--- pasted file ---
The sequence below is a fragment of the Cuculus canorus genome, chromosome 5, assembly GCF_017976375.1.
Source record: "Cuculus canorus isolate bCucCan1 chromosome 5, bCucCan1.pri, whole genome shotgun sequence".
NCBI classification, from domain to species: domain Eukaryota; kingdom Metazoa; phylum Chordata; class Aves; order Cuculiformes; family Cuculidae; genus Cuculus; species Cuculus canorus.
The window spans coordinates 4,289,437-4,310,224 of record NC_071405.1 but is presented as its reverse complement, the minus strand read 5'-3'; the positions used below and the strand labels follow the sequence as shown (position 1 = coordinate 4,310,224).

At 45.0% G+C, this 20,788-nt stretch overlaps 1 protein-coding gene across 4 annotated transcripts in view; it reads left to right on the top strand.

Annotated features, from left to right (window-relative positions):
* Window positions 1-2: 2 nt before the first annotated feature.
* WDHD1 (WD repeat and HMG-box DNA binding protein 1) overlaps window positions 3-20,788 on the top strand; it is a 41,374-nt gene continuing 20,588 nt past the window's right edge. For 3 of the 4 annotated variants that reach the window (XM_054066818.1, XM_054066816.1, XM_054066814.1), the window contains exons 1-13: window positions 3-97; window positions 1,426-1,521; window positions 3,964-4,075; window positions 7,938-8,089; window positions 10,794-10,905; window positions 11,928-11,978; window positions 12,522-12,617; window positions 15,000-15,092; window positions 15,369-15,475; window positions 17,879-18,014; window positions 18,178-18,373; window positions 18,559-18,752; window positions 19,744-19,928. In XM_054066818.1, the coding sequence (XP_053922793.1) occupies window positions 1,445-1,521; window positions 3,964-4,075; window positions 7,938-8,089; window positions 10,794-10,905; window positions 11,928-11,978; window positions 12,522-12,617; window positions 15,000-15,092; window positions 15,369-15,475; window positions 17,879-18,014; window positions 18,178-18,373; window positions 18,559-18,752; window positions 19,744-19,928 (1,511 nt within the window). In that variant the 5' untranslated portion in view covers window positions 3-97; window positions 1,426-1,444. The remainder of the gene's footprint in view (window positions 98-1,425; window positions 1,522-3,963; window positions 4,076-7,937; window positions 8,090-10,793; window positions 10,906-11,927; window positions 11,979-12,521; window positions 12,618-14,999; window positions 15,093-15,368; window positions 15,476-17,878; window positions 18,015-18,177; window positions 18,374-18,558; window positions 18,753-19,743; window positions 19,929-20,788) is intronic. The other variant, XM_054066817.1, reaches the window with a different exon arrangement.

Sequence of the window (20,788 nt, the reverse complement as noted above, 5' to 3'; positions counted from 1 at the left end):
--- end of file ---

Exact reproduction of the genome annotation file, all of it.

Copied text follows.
The sequence below is a fragment of the Cuculus canorus genome, chromosome 5, assembly GCF_017976375.1.
Source record: "Cuculus canorus isolate bCucCan1 chromosome 5, bCucCan1.pri, whole genome shotgun sequence".
NCBI classification, from domain to species: domain Eukaryota; kingdom Metazoa; phylum Chordata; class Aves; order Cuculiformes; family Cuculidae; genus Cuculus; species Cuculus canorus.
The window spans coordinates 4,289,437-4,310,224 of record NC_071405.1 but is presented as its reverse complement, the minus strand read 5'-3'; the positions used below and the strand labels follow the sequence as shown (position 1 = coordinate 4,310,224).

At 45.0% G+C, this 20,788-nt stretch overlaps 1 protein-coding gene across 4 annotated transcripts in view; it reads left to right on the top strand.

Annotated features, from left to right (window-relative positions):
* Window positions 1-2: 2 nt before the first annotated feature.
* WDHD1 (WD repeat and HMG-box DNA binding protein 1) overlaps window positions 3-20,788 on the top strand; it is a 41,374-nt gene continuing 20,588 nt past the window's right edge. For 3 of the 4 annotated variants that reach the window (XM_054066818.1, XM_054066816.1, XM_054066814.1), the window contains exons 1-13: window positions 3-97; window positions 1,426-1,521; window positions 3,964-4,075; window positions 7,938-8,089; window positions 10,794-10,905; window positions 11,928-11,978; window positions 12,522-12,617; window positions 15,000-15,092; window positions 15,369-15,475; window positions 17,879-18,014; window positions 18,178-18,373; window positions 18,559-18,752; window positions 19,744-19,928. In XM_054066818.1, the coding sequence (XP_053922793.1) occupies window positions 1,445-1,521; window positions 3,964-4,075; window positions 7,938-8,089; window positions 10,794-10,905; window positions 11,928-11,978; window positions 12,522-12,617; window positions 15,000-15,092; window positions 15,369-15,475; window positions 17,879-18,014; window positions 18,178-18,373; window positions 18,559-18,752; window positions 19,744-19,928 (1,511 nt within the window). In that variant the 5' untranslated portion in view covers window positions 3-97; window positions 1,426-1,444. The remainder of the gene's footprint in view (window positions 98-1,425; window positions 1,522-3,963; window positions 4,076-7,937; window positions 8,090-10,793; window positions 10,906-11,927; window positions 11,979-12,521; window positions 12,618-14,999; window positions 15,093-15,368; window positions 15,476-17,878; window positions 18,015-18,177; window positions 18,374-18,558; window positions 18,753-19,743; window positions 19,929-20,788) is intronic. The other variant, XM_054066817.1, reaches the window with a different exon arrangement.

Sequence of the window (20,788 nt, the reverse complement as noted above, 5' to 3'; positions counted from 1 at the left end):